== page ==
As part of a widening probe into corruption, the new Malaysian government will investigate "dubious" Malaysian state investments in the UK, including deals concerning London’s Battersea Power Station, a senior politician has said.
Anwar Ibrahim, leader of the Pakatan Harapan coalition that ousted former prime minister Najib Razak at the 9 May election, said a number of deals entered into by Malaysian state funds had to be investigated, and would be renegotiated if any wrongdoing was discovered.
Malaysian opposition leader Anwar Ibrahim speaks at a rally in Penang on 11 May 2013 (Firdaus Latif/Creative Commons)
The politician, who spent nine years in prison while in opposition, called on the British government to investigate Malaysian money laundering, appealing specifically to British foreign secretary Boris Johnson for help in uncovering "reckless spending sprees" by state funds.
"All these deals which are considered dubious, including investments in housing in London, will have to be investigated. Yes, that includes Battersea. Because they were made using state funds. We have to be convinced that this was the right investment decision and that there was no political influence or direction," Anwar said in an interview with UK newspaper The Guardian during a visit to London to meet British ministers.
In January, the Malaysian developers of the £9bn Battersea regeneration scheme announced they had agreed to sell stakes in the power station building, together worth £1.6bn, to two Malaysian state-linked investment funds, Permodalan Nasional Berhad (PNB) and the Employees Provident Fund of Malaysia (EPF).
PNB and EPF already own around 70% of the entire project directly and through their holdings in the current developers.
In 2012 Malaysian developers SP Setia and Sime Darby bought the 39-acre site of the decommissioned, iconic power station on the Thames and began its long-planned commercial and residential redevelopment. Apple plans to locate its new UK headquarters there.
Yesterday, shares in SP Setia and Sime Darby slumped in the wake of the interview, which was published on Monday, 11 June.
Anwar said the Najib government had used the savings of Malaysians to cover up an alleged multi-billion-dollar embezzlement scandal at 1MDB, another state investment fund that was set up in 2009 by the Najib government, and which was declared insolvent last month with debts of $18bn.
The new government of Prime Minister Mahathir Mohamad, who is chairman of the ruling coalition, initiated a sweep of state finances immediately after the election and launched an investigation into Najib, who is barred from leaving the country and has had properties raided. Najib denies any wrongdoing.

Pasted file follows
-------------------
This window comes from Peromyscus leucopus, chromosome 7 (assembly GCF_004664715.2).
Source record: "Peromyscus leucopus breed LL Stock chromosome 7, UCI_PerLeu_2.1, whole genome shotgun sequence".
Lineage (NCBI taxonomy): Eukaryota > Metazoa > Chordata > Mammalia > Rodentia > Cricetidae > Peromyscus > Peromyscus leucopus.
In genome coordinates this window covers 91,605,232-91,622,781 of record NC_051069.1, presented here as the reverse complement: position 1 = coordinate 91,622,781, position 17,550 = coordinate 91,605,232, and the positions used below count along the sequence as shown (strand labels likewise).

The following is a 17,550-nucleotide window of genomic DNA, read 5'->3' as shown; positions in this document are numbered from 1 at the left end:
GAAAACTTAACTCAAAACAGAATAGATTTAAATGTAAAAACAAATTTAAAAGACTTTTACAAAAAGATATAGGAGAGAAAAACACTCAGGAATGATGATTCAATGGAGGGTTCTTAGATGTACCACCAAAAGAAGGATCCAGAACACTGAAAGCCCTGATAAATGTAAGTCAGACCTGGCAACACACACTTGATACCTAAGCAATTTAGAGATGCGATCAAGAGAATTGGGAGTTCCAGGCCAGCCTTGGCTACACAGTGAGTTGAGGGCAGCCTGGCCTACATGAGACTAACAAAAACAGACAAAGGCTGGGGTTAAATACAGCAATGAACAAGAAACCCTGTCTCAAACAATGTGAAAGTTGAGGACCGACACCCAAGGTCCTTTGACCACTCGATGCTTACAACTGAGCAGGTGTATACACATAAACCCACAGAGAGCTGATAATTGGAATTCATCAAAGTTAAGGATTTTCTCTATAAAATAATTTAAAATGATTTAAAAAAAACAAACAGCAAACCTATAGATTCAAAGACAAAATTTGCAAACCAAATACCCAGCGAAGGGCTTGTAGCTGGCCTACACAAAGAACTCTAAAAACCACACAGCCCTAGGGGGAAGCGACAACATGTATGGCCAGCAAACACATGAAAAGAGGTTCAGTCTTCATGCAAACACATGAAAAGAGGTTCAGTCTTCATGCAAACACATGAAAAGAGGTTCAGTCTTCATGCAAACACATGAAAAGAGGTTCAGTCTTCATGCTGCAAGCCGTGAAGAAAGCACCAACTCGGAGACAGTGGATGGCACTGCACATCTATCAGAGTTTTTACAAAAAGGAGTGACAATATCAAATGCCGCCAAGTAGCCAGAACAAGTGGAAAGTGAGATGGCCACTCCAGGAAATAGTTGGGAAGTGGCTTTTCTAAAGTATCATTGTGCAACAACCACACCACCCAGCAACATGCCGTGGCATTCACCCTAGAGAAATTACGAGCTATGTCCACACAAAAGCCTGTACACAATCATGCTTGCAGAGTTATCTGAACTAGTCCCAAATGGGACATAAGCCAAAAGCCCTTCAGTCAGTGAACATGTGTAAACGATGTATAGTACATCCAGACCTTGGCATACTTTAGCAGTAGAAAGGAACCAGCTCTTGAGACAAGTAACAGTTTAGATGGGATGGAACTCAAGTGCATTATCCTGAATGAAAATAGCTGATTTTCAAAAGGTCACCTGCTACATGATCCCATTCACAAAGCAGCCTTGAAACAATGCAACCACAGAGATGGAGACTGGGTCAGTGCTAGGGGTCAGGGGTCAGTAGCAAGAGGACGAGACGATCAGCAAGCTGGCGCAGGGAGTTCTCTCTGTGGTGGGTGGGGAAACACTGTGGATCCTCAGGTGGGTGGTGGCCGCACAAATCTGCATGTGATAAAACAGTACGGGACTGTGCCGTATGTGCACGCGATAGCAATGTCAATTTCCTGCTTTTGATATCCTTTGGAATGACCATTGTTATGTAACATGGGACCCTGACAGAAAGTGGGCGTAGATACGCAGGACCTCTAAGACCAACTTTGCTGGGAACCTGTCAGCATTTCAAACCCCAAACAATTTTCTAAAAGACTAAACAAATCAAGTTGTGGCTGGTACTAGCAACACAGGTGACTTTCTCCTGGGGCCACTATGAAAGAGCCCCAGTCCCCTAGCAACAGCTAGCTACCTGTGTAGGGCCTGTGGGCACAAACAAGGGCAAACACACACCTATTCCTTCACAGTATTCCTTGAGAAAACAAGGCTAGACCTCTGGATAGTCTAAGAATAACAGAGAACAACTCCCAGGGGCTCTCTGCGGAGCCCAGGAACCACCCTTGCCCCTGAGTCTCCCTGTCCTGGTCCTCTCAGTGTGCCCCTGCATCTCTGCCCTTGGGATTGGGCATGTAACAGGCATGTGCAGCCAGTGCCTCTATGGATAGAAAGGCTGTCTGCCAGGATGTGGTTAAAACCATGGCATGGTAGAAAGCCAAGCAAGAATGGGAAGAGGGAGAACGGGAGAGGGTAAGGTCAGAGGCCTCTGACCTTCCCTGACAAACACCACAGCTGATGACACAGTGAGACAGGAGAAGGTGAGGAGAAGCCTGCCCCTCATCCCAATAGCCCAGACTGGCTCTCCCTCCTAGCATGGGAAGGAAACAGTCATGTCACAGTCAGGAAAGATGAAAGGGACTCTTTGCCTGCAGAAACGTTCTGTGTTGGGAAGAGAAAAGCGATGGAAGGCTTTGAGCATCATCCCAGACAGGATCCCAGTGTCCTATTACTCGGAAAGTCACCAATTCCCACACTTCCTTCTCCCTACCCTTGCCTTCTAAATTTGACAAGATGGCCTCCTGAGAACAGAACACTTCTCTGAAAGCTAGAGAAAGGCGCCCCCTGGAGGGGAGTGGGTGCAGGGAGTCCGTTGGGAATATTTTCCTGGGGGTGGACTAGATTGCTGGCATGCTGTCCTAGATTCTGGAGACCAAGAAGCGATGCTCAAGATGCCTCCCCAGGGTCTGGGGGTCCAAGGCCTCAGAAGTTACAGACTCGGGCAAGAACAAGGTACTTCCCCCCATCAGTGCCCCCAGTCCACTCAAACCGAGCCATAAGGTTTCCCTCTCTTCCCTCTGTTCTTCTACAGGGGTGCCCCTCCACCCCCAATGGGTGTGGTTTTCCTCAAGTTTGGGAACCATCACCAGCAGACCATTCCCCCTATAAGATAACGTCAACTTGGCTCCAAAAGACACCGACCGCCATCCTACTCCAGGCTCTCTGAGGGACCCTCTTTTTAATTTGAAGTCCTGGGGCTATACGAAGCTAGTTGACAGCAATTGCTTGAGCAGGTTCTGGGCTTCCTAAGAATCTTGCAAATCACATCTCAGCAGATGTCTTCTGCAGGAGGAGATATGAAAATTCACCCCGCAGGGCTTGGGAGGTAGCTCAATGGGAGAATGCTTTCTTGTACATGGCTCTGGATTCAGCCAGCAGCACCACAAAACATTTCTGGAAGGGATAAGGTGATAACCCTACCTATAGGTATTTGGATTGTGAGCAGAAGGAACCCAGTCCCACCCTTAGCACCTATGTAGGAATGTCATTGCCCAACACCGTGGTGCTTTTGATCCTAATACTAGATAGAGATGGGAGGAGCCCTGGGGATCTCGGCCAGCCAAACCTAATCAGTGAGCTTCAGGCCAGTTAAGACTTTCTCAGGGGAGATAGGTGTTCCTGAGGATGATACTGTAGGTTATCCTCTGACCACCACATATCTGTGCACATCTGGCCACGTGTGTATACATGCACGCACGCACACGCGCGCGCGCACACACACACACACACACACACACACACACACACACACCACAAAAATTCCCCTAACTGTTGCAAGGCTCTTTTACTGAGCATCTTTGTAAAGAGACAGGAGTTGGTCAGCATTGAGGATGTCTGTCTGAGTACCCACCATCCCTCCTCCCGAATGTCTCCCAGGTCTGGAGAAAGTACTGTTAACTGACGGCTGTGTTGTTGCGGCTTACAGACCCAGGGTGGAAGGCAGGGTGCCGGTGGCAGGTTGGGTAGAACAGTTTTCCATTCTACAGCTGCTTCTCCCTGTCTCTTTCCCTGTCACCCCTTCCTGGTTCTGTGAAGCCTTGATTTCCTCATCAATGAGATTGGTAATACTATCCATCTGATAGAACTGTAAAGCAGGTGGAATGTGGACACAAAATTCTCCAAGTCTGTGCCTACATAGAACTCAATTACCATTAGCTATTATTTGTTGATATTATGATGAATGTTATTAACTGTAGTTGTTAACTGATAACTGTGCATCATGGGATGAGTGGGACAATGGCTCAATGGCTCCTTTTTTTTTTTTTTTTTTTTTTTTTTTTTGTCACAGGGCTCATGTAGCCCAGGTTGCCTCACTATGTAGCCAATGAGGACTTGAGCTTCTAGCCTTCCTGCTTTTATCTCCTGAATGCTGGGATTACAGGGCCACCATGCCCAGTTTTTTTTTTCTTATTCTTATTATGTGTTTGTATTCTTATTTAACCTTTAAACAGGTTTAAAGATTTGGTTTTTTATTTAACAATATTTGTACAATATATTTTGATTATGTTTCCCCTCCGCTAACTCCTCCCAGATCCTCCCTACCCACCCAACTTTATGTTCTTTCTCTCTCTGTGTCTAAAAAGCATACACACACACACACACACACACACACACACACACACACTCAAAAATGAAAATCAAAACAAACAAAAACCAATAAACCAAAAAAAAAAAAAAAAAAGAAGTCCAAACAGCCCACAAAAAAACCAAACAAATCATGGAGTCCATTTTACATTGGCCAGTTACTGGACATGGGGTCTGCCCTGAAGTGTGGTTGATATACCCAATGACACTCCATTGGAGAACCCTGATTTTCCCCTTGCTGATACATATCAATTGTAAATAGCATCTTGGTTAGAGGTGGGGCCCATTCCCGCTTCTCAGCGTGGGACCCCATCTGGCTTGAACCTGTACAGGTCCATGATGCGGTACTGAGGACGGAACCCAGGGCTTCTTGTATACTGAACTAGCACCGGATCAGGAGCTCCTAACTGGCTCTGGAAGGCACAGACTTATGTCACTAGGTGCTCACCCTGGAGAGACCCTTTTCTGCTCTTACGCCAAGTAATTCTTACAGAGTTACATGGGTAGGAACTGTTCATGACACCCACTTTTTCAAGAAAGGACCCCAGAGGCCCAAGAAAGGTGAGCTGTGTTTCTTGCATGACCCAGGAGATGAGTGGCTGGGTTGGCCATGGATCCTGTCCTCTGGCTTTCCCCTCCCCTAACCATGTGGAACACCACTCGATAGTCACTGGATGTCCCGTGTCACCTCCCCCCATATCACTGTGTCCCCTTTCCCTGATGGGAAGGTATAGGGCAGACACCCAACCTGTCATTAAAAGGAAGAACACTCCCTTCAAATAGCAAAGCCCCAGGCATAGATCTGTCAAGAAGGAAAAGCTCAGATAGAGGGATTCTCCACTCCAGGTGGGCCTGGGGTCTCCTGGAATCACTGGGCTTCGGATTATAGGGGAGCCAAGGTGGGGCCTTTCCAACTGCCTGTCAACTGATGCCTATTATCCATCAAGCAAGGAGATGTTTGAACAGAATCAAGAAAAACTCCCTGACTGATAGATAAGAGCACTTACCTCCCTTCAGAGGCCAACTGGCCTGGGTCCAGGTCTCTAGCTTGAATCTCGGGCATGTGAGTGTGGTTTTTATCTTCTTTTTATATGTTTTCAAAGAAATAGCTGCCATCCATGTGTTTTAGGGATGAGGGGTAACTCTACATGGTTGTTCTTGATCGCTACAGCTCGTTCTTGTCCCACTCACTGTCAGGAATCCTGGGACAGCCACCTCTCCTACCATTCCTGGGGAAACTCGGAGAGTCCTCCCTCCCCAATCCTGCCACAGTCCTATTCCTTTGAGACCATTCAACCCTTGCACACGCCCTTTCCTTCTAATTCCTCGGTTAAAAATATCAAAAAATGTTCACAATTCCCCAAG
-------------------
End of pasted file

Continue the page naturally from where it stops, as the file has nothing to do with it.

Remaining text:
As part of that sweep, Malaysia cancelled the planned high-speed railway from Kuala Lumpur to Singapore.
The Mahathir government also scrutinised the Chinese funded $14bn East Coast Rail Link project, but has concluded it is too late to cancel it.
Now, the government has turned its gaze on foreign property deals.
"It’s clearly a political decision to invest," he told the Guardian. If there is something wrong then we will want to renegotiate. We are looking at umpteen deals extending to hundreds of billions of ringgit – that is tens of billions of dollars.
"You look at every deal from housing in London to railways built by China. It’s baffling to me and I was monitoring the policies of Najib and attacking him ferociously. But even I am shocked to the extent he seems to have gone to to earn more to cover up the 1MDB fiasco."
Anwar appealed to the British government for help in fighting corruption, telling the Guardian that the money trail of the 1MDB fraud ran through London.
"There was no attempt by British authorities to investigate. But this was a crime using sovereign wealth funds for reckless spending sprees. I am seeking support from the British government and from the foreign secretary, Boris Johnson," he said.
"I say to Britain: you talk about transparency and anti-corruption drives, now is the time for action. I am saying now allow the institutions to conduct investigations fairly and give the necessary cooperation."
He called on Britain to follow the example of Singapore, where he said people have gone to prison and banks have been closed down for their role in laundering 1MDB cash.
"Look, the last Malaysian government did not want the British to be involved. But we are now giving them a mandate to investigate," he said.
Top image: The Battersea Power Station redevelopment scheme as of September 2017 (FÃ¦/Creative Commons)